In the fiscal 2019-2020, the government borrowed almost the entire amount from banks against its revised target set for the fiscal year to meet the budget deficit.
Although the bank borrowing target in the budget announced for FY20 was set at Tk47,364 crore, the amount almost doubled to Tk82,421 crore in the revised budget.
At the end of the fiscal year, the government borrowed 97.35% or Tk80,238 crore of the target, according to the Bangladesh Government Securities Report for FY20 released by the central bank on Tuesday.
The government borrows from banks through treasury bills and bonds.
In the first four months of the current fiscal year from July to October, the government's bank borrowing stood at only Tk1,063 crore, down from Tk36,000 crore in the same period of the last fiscal year, with no pressure of expenses owing to Covid-19.
The central bank report highlighted various aspects of government securities, money market and bond market in the last fiscal year.
Regarding the development of the bond market, the Bangladesh Bank is working with government departments and private partners, including the Bangladesh Securities and Exchange Commission, keeping the Comprehensive Framework on the Development of the Bond Market in Bangladesh at the forefront, the report said.
Recently, the government has introduced Shariah-compliant bonds, commonly known as sukuk, to raise Tk8,000 crore to implement a safe water supply project.
In the first auction held on 28 December to invite investment in the Tk4000 crore fund, banks and individuals placed 39 bids worth over Tk15,000 crore.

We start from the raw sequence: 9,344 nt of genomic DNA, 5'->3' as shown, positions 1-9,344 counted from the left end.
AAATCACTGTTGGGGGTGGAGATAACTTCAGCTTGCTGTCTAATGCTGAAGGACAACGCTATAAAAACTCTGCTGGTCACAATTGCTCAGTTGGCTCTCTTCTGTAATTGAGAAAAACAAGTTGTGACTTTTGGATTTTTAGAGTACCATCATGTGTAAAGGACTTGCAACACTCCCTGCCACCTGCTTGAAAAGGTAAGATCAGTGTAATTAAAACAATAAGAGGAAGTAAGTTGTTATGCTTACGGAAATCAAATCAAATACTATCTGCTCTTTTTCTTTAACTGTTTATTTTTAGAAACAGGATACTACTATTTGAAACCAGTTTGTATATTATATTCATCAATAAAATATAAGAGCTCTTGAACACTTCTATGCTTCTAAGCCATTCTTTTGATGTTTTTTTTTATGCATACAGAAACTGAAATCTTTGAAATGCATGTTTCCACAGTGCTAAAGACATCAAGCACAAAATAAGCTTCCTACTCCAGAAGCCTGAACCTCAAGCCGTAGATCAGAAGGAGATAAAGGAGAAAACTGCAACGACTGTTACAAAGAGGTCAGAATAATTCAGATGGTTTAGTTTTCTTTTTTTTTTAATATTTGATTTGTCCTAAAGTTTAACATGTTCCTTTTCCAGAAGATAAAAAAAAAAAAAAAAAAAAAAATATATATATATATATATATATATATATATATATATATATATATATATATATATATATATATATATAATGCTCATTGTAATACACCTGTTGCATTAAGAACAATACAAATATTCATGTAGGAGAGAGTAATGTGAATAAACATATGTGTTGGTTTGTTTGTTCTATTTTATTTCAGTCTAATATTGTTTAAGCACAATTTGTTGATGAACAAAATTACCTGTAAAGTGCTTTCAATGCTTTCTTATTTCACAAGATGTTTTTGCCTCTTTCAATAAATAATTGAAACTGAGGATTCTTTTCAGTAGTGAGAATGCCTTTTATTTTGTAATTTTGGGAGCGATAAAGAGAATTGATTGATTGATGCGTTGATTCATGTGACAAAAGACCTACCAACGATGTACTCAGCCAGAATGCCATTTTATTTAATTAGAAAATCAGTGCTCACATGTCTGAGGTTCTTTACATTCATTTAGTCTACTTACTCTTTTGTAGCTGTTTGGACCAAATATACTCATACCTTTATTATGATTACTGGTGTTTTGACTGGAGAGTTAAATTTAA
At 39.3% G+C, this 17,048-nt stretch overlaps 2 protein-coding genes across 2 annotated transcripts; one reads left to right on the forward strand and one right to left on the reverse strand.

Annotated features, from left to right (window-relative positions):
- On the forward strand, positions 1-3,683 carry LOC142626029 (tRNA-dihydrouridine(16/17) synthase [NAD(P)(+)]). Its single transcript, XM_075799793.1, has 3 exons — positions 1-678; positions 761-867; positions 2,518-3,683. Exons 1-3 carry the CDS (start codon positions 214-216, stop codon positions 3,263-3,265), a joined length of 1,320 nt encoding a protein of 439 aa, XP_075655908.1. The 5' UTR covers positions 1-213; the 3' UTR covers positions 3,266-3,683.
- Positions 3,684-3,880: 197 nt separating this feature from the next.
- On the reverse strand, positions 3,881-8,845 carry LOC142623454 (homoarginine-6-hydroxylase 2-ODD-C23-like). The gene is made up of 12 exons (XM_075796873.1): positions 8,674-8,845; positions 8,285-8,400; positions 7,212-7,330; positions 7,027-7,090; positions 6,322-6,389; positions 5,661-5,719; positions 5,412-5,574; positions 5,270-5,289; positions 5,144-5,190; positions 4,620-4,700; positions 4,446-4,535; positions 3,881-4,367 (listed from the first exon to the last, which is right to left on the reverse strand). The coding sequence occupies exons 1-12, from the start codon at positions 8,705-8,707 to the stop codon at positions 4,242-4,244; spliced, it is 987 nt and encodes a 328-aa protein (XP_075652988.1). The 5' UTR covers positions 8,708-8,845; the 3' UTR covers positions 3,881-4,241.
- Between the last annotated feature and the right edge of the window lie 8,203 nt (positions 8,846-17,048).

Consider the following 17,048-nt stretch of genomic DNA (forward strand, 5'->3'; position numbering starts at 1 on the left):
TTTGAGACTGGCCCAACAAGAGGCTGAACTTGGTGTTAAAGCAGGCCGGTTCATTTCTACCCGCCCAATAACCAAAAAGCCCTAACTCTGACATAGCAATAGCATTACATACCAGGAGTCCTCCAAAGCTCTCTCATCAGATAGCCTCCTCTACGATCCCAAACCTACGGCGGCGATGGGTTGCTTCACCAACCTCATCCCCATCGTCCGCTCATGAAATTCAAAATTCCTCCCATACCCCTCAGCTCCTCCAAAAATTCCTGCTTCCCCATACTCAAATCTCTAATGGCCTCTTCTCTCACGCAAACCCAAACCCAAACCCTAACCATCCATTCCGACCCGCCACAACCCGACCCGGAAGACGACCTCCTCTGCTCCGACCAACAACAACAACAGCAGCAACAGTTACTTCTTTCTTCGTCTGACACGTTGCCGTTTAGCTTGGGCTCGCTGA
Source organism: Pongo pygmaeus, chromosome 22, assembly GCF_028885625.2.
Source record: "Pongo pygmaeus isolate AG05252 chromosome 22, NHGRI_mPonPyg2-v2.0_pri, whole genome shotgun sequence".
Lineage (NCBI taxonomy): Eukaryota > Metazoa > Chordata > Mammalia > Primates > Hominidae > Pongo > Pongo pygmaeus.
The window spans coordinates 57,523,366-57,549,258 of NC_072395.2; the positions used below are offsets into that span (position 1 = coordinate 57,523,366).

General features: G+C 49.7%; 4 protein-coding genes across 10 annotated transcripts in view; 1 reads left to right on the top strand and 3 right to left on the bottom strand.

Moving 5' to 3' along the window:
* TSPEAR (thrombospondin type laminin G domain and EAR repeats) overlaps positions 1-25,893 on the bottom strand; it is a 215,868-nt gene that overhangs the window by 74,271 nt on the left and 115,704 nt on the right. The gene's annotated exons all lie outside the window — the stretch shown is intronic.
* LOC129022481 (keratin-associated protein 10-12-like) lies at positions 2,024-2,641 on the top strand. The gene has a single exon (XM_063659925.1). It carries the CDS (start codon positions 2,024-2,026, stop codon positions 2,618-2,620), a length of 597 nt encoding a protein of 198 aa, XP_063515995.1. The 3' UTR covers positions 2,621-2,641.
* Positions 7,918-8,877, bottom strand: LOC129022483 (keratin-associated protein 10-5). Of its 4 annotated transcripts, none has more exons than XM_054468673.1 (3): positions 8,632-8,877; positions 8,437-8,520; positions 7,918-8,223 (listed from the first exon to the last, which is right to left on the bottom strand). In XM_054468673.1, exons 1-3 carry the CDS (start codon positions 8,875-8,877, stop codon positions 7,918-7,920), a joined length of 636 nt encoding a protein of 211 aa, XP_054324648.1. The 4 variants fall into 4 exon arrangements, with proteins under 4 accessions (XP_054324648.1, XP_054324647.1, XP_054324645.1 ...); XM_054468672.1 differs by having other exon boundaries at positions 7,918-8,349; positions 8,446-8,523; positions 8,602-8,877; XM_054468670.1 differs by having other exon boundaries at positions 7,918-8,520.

Regarding government securities, various steps have been taken to attract general investors.
For the awareness of general investors, the Bangladesh Bank has currently started to advertise the investment process in Government Securities (G-Sec) in national daily newspapers.
Additionally, to meet the demands of the broadened base of investors, the Debt Management Department directed banks and financial institutions to open separate G-Sec trading windows to provide full-fledged cliental services.
On the other hand, to combat the pandemic effects, in March 2020, the Bangladesh Bank offered the banks and financial institutions the opportunity to sell their Government Securities holding (in excess of SLR) to the central bank.
The report said amidst the Covid-19 pandemic, the money market in Bangladesh experienced mild liquidity pressure, especially in the latter half of FY20.
Similar borrowing pressure was visible in the interbank repo and call money market as both the call money market and the IB repo market play significant roles in day-to-day liquidity management of the banking sector.